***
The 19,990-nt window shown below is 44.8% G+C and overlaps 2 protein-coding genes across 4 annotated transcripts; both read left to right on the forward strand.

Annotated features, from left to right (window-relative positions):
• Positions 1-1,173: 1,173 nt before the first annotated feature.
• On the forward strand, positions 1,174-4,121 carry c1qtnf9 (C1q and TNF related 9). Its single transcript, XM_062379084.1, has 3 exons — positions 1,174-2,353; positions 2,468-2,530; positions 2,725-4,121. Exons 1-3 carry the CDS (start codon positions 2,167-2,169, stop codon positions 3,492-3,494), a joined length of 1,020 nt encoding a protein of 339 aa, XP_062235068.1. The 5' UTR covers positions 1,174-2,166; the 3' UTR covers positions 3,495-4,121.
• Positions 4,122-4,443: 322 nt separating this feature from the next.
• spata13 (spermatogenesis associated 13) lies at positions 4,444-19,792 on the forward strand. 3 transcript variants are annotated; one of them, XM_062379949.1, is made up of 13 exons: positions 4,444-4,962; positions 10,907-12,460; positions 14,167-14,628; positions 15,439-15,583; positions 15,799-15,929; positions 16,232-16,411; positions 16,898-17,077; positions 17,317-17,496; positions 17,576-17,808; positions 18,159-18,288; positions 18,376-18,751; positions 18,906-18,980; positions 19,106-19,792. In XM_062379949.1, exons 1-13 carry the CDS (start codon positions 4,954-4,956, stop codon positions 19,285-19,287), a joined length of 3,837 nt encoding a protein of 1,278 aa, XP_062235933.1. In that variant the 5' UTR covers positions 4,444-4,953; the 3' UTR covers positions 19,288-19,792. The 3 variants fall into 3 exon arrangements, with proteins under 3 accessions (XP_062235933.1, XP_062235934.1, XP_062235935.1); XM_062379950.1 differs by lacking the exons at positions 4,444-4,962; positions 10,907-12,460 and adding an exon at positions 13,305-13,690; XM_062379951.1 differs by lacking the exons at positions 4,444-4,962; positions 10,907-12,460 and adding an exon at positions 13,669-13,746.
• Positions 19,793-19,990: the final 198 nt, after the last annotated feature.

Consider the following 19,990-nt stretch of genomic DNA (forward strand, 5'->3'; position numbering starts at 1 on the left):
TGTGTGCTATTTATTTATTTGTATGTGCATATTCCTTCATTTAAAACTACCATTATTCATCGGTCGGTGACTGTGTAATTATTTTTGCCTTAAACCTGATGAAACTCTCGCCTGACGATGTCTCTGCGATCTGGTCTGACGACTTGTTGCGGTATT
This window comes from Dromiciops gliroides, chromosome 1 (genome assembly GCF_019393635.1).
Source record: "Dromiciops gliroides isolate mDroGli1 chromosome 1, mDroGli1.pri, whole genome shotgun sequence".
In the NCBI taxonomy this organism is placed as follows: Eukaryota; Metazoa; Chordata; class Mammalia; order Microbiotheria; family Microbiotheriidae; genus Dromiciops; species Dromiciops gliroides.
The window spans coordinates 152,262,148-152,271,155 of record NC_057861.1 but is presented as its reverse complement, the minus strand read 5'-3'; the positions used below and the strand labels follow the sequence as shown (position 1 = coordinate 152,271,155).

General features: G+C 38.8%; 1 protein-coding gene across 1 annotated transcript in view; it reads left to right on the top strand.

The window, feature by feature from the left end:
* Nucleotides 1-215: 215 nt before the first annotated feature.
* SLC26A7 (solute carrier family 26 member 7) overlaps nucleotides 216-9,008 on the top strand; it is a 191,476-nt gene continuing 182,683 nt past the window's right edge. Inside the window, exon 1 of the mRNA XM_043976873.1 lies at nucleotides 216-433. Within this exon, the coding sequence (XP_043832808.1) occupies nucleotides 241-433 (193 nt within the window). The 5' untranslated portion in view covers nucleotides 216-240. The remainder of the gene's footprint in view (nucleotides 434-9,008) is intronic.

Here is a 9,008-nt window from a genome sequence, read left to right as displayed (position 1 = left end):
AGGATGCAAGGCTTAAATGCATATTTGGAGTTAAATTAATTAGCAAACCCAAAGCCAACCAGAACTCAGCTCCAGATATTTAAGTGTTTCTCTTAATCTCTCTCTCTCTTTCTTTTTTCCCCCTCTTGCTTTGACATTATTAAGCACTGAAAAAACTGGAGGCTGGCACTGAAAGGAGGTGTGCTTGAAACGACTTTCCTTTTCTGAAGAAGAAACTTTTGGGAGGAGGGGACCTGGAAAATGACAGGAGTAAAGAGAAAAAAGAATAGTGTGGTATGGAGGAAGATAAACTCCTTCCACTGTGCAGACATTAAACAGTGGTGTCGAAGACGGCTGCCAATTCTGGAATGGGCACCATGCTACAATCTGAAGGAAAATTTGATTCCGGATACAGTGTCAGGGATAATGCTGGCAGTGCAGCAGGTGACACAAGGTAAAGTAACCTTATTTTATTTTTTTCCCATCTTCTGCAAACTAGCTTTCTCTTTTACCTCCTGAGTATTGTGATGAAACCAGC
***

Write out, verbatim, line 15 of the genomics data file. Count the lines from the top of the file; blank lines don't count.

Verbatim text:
The window, feature by feature from the left end: